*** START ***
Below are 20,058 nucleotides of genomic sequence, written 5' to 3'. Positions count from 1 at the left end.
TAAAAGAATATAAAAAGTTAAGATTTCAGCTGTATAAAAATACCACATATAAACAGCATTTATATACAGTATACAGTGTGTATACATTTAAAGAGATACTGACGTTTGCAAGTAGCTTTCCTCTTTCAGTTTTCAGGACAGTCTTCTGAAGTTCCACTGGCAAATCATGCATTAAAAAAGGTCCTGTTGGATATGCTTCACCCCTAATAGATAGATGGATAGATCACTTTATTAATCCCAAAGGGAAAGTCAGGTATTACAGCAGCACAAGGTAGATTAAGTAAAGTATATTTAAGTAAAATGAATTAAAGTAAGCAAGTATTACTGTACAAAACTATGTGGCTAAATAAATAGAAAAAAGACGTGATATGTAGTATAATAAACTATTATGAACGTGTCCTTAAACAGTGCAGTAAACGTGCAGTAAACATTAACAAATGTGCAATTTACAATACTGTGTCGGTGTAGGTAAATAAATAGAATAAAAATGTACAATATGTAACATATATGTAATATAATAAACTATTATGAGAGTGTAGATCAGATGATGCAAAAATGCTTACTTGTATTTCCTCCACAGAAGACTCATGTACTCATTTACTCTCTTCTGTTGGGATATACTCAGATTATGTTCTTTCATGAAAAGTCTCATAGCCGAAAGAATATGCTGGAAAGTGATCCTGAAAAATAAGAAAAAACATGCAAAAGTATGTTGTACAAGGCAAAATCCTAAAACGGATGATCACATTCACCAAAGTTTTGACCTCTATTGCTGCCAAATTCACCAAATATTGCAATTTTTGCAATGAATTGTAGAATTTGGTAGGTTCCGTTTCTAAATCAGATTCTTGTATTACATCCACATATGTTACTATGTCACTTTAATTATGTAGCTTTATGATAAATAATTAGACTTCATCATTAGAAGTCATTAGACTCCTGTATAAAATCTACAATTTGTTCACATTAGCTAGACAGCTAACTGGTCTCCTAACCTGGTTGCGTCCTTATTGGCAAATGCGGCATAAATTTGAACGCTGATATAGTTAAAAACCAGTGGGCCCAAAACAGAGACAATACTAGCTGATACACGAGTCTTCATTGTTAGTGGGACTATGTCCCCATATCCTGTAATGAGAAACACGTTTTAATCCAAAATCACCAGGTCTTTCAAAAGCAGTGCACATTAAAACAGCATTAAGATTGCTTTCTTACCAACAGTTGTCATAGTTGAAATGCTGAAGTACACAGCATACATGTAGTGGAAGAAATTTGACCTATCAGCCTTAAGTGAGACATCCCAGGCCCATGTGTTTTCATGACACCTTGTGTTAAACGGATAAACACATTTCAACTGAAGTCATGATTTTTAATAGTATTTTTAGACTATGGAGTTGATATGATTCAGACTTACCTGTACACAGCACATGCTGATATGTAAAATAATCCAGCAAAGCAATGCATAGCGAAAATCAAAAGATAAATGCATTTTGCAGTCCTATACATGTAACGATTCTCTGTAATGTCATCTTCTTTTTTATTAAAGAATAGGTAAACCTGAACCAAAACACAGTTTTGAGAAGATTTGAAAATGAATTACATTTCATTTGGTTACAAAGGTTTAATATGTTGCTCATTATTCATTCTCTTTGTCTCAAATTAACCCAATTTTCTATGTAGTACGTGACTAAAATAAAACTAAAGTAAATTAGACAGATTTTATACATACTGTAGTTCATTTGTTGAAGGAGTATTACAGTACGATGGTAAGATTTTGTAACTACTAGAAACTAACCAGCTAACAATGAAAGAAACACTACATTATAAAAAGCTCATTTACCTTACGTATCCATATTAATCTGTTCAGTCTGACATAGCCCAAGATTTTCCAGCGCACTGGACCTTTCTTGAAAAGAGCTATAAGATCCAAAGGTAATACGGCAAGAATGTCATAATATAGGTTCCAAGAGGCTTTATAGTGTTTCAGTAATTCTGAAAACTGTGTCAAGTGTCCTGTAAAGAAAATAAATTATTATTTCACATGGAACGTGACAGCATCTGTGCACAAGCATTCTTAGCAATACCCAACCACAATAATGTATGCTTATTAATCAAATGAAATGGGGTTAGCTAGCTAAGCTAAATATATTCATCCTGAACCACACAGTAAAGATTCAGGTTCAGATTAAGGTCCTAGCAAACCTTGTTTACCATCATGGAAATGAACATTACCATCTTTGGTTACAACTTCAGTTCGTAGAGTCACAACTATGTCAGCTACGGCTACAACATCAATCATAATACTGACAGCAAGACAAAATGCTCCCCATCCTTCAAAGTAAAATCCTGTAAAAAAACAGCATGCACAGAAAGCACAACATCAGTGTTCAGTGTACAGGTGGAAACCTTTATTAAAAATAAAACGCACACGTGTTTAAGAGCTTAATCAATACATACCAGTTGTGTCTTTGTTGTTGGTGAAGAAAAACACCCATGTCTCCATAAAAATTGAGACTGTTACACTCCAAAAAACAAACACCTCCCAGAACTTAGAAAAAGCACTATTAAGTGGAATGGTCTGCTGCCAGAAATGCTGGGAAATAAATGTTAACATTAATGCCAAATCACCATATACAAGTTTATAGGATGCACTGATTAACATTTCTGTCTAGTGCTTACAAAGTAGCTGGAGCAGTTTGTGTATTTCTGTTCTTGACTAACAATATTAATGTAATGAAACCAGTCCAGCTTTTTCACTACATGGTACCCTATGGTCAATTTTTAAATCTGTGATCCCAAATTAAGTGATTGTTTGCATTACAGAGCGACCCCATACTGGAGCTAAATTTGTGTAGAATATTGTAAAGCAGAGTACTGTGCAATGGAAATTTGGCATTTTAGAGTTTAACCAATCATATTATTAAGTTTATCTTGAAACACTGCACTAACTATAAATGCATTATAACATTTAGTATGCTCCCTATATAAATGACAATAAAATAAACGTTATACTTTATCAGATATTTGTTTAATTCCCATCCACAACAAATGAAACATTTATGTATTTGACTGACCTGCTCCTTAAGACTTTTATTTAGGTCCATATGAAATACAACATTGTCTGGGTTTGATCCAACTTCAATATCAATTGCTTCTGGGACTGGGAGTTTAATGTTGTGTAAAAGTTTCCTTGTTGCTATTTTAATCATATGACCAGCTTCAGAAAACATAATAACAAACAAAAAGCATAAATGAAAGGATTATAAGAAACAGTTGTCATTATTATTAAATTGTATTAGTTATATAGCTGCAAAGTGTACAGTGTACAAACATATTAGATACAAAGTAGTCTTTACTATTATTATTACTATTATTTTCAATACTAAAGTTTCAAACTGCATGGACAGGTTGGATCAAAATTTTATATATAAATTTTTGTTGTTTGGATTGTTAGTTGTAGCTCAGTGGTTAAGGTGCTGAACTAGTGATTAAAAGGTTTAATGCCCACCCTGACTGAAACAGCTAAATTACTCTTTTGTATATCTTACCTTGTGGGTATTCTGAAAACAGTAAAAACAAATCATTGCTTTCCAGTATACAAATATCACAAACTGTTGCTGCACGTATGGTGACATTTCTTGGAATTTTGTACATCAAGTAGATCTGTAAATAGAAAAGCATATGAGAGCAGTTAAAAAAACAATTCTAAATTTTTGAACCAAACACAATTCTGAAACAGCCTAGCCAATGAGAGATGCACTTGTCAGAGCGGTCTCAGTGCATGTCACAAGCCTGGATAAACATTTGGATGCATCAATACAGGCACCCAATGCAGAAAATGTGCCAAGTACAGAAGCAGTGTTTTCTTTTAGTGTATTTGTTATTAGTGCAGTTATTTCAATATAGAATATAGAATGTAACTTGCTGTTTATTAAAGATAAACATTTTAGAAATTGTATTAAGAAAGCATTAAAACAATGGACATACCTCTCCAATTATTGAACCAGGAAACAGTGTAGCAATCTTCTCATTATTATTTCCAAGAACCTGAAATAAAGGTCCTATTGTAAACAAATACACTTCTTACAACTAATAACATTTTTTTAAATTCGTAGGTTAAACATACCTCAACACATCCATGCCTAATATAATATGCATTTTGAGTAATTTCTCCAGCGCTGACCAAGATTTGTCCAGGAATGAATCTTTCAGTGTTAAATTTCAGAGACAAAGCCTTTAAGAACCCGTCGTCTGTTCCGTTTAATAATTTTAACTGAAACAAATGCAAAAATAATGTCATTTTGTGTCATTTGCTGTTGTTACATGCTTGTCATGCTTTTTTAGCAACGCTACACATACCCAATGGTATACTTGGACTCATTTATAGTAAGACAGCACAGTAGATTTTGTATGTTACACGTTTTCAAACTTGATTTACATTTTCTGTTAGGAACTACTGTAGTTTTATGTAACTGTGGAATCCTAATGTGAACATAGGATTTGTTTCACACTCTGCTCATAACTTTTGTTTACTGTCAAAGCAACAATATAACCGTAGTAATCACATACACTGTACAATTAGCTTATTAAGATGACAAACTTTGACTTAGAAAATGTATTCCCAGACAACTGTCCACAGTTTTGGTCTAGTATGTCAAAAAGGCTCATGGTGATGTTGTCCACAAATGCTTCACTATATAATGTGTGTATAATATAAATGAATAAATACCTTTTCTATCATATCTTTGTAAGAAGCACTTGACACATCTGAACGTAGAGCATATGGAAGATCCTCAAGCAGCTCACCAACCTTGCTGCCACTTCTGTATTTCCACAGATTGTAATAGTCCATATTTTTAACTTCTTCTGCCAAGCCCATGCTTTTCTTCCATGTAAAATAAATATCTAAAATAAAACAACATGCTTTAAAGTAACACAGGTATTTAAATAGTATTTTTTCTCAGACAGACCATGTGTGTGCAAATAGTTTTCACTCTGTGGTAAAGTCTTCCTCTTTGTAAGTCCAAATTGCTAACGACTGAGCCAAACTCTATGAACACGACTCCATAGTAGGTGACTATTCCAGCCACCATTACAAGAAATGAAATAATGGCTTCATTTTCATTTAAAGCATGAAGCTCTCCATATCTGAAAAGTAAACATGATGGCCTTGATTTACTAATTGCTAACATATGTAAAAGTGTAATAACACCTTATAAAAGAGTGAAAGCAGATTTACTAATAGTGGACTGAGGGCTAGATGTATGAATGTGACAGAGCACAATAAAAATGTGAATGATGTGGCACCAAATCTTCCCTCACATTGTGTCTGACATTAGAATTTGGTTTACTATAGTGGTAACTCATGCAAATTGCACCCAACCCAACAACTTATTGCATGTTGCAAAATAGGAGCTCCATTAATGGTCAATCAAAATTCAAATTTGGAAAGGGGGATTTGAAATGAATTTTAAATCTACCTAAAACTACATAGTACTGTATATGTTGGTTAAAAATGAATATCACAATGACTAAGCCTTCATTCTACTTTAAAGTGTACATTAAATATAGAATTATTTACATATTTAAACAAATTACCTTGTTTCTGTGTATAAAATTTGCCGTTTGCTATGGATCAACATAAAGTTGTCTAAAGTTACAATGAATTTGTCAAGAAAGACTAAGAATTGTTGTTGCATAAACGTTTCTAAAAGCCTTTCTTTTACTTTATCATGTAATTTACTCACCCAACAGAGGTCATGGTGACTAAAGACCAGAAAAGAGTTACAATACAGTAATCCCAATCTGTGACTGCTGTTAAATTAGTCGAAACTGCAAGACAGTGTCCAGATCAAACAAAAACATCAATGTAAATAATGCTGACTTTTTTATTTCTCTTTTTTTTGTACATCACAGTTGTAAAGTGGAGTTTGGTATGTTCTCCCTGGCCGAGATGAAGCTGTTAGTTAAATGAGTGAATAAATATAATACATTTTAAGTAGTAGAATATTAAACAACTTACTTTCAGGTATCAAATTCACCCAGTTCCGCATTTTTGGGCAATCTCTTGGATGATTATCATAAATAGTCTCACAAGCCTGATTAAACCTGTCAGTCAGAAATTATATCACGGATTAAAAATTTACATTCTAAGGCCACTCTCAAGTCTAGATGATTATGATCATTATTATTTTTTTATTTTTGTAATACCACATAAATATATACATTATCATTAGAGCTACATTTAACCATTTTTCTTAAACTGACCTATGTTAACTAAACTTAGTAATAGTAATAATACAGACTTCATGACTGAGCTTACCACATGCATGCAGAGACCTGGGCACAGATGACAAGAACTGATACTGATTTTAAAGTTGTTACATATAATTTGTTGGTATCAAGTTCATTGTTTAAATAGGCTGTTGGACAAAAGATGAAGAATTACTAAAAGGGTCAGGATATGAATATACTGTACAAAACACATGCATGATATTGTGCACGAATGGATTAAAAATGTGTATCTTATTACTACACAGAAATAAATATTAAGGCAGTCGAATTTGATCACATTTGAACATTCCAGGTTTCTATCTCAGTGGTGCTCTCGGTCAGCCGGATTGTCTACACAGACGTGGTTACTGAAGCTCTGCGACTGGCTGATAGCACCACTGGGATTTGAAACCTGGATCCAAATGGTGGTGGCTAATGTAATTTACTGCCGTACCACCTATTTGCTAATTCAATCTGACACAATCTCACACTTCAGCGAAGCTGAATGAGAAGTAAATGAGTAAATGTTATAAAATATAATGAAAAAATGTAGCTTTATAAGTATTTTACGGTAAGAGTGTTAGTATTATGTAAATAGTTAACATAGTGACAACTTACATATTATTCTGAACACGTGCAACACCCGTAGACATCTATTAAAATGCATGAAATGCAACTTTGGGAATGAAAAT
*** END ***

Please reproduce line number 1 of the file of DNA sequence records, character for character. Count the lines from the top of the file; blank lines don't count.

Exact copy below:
Below are 20,058 nucleotides of genomic sequence, written 5' to 3'. Positions count from 1 at the left end.